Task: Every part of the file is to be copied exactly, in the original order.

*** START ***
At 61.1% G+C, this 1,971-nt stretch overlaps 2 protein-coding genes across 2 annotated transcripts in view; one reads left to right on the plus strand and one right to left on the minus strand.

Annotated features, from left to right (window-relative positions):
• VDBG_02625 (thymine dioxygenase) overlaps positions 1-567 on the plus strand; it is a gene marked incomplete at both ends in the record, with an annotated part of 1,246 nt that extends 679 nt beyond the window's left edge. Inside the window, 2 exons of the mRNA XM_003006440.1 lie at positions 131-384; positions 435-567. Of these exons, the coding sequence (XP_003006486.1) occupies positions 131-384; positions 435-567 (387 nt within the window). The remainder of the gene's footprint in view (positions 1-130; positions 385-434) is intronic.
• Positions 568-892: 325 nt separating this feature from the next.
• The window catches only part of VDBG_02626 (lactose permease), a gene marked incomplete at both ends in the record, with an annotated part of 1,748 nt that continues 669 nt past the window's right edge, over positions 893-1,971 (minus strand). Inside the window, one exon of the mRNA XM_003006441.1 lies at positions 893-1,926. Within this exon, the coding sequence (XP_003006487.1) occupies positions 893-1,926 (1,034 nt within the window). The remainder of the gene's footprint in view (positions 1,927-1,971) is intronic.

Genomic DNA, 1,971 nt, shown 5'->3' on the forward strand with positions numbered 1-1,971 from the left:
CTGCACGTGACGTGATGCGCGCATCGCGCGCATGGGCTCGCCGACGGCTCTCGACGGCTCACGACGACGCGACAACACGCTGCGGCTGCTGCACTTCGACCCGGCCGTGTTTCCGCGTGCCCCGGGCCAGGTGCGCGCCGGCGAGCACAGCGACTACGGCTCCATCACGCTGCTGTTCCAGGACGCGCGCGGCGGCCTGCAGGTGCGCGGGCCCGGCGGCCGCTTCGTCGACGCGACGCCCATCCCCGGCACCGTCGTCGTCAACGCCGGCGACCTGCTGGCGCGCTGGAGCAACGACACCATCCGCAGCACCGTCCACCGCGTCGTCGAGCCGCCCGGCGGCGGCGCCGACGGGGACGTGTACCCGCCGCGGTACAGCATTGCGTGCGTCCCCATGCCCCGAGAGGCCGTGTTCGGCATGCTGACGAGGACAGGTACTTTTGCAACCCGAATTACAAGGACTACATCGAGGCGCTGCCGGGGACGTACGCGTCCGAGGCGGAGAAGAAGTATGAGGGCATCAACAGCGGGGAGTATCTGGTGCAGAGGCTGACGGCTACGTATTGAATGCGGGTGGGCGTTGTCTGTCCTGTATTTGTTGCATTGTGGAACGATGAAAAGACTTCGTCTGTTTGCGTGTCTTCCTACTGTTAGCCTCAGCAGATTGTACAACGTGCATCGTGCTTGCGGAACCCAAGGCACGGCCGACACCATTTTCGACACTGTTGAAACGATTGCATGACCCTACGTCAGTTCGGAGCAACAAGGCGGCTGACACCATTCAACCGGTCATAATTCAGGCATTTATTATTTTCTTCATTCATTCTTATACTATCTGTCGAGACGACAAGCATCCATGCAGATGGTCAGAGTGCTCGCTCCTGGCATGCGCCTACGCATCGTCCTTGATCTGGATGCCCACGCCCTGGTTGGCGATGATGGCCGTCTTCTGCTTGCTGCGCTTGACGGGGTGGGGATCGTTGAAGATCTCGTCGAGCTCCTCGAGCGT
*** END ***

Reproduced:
At 61.1% G+C, this 1,971-nt stretch overlaps 2 protein-coding genes across 2 annotated transcripts in view; one reads left to right on the plus strand and one right to left on the minus strand.

Annotated features, from left to right (window-relative positions):
• VDBG_02625 (thymine dioxygenase) overlaps positions 1-567 on the plus strand; it is a gene marked incomplete at both ends in the record, with an annotated part of 1,246 nt that extends 679 nt beyond the window's left edge. Inside the window, 2 exons of the mRNA XM_003006440.1 lie at positions 131-384; positions 435-567. Of these exons, the coding sequence (XP_003006486.1) occupies positions 131-384; positions 435-567 (387 nt within the window). The remainder of the gene's footprint in view (positions 1-130; positions 385-434) is intronic.
• Positions 568-892: 325 nt separating this feature from the next.
• The window catches only part of VDBG_02626 (lactose permease), a gene marked incomplete at both ends in the record, with an annotated part of 1,748 nt that continues 669 nt past the window's right edge, over positions 893-1,971 (minus strand). Inside the window, one exon of the mRNA XM_003006441.1 lies at positions 893-1,926. Within this exon, the coding sequence (XP_003006487.1) occupies positions 893-1,926 (1,034 nt within the window). The remainder of the gene's footprint in view (positions 1,927-1,971) is intronic.

Genomic DNA, 1,971 nt, shown 5'->3' on the forward strand with positions numbered 1-1,971 from the left:
CTGCACGTGACGTGATGCGCGCATCGCGCGCATGGGCTCGCCGACGGCTCTCGACGGCTCACGACGACGCGACAACACGCTGCGGCTGCTGCACTTCGACCCGGCCGTGTTTCCGCGTGCCCCGGGCCAGGTGCGCGCCGGCGAGCACAGCGACTACGGCTCCATCACGCTGCTGTTCCAGGACGCGCGCGGCGGCCTGCAGGTGCGCGGGCCCGGCGGCCGCTTCGTCGACGCGACGCCCATCCCCGGCACCGTCGTCGTCAACGCCGGCGACCTGCTGGCGCGCTGGAGCAACGACACCATCCGCAGCACCGTCCACCGCGTCGTCGAGCCGCCCGGCGGCGGCGCCGACGGGGACGTGTACCCGCCGCGGTACAGCATTGCGTGCGTCCCCATGCCCCGAGAGGCCGTGTTCGGCATGCTGACGAGGACAGGTACTTTTGCAACCCGAATTACAAGGACTACATCGAGGCGCTGCCGGGGACGTACGCGTCCGAGGCGGAGAAGAAGTATGAGGGCATCAACAGCGGGGAGTATCTGGTGCAGAGGCTGACGGCTACGTATTGAATGCGGGTGGGCGTTGTCTGTCCTGTATTTGTTGCATTGTGGAACGATGAAAAGACTTCGTCTGTTTGCGTGTCTTCCTACTGTTAGCCTCAGCAGATTGTACAACGTGCATCGTGCTTGCGGAACCCAAGGCACGGCCGACACCATTTTCGACACTGTTGAAACGATTGCATGACCCTACGTCAGTTCGGAGCAACAAGGCGGCTGACACCATTCAACCGGTCATAATTCAGGCATTTATTATTTTCTTCATTCATTCTTATACTATCTGTCGAGACGACAAGCATCCATGCAGATGGTCAGAGTGCTCGCTCCTGGCATGCGCCTACGCATCGTCCTTGATCTGGATGCCCACGCCCTGGTTGGCGATGATGGCCGTCTTCTGCTTGCTGCGCTTGACGGGGTGGGGATCGTTGAAGATCTCGTCGAGCTCCTCGAGCGT